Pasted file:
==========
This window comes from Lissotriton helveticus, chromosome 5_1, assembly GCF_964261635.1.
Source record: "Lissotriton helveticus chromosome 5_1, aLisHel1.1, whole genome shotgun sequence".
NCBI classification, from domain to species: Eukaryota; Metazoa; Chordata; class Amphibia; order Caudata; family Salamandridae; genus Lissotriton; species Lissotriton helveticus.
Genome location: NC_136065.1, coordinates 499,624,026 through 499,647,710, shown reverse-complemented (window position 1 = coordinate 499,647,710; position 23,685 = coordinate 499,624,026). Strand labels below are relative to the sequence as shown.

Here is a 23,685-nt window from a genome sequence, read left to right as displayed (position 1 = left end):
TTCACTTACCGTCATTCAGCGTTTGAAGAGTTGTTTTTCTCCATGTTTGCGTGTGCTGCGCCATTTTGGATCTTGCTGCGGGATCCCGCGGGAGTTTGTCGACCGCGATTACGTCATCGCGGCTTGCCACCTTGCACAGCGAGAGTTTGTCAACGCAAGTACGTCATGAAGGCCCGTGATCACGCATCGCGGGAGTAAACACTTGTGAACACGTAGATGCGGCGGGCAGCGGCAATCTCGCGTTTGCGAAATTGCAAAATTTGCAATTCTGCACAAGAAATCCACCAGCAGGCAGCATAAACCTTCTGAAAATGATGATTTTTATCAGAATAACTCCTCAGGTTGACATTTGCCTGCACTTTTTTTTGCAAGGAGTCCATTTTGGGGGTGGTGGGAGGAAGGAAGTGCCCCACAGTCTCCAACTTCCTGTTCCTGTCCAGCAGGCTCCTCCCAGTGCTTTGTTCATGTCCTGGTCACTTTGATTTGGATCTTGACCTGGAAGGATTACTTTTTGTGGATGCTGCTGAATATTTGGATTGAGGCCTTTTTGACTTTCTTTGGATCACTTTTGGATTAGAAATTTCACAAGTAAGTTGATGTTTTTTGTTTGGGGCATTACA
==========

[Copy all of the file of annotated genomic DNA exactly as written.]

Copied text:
This window comes from Lissotriton helveticus, chromosome 5_1, assembly GCF_964261635.1.
Source record: "Lissotriton helveticus chromosome 5_1, aLisHel1.1, whole genome shotgun sequence".
NCBI classification, from domain to species: Eukaryota; Metazoa; Chordata; class Amphibia; order Caudata; family Salamandridae; genus Lissotriton; species Lissotriton helveticus.
Genome location: NC_136065.1, coordinates 499,624,026 through 499,647,710, shown reverse-complemented (window position 1 = coordinate 499,647,710; position 23,685 = coordinate 499,624,026). Strand labels below are relative to the sequence as shown.

Here is a 23,685-nt window from a genome sequence, read left to right as displayed (position 1 = left end):
TTCACTTACCGTCATTCAGCGTTTGAAGAGTTGTTTTTCTCCATGTTTGCGTGTGCTGCGCCATTTTGGATCTTGCTGCGGGATCCCGCGGGAGTTTGTCGACCGCGATTACGTCATCGCGGCTTGCCACCTTGCACAGCGAGAGTTTGTCAACGCAAGTACGTCATGAAGGCCCGTGATCACGCATCGCGGGAGTAAACACTTGTGAACACGTAGATGCGGCGGGCAGCGGCAATCTCGCGTTTGCGAAATTGCAAAATTTGCAATTCTGCACAAGAAATCCACCAGCAGGCAGCATAAACCTTCTGAAAATGATGATTTTTATCAGAATAACTCCTCAGGTTGACATTTGCCTGCACTTTTTTTTGCAAGGAGTCCATTTTGGGGGTGGTGGGAGGAAGGAAGTGCCCCACAGTCTCCAACTTCCTGTTCCTGTCCAGCAGGCTCCTCCCAGTGCTTTGTTCATGTCCTGGTCACTTTGATTTGGATCTTGACCTGGAAGGATTACTTTTTGTGGATGCTGCTGAATATTTGGATTGAGGCCTTTTTGACTTTCTTTGGATCACTTTTGGATTAGAAATTTCACAAGTAAGTTGATGTTTTTTGTTTGGGGCATTACA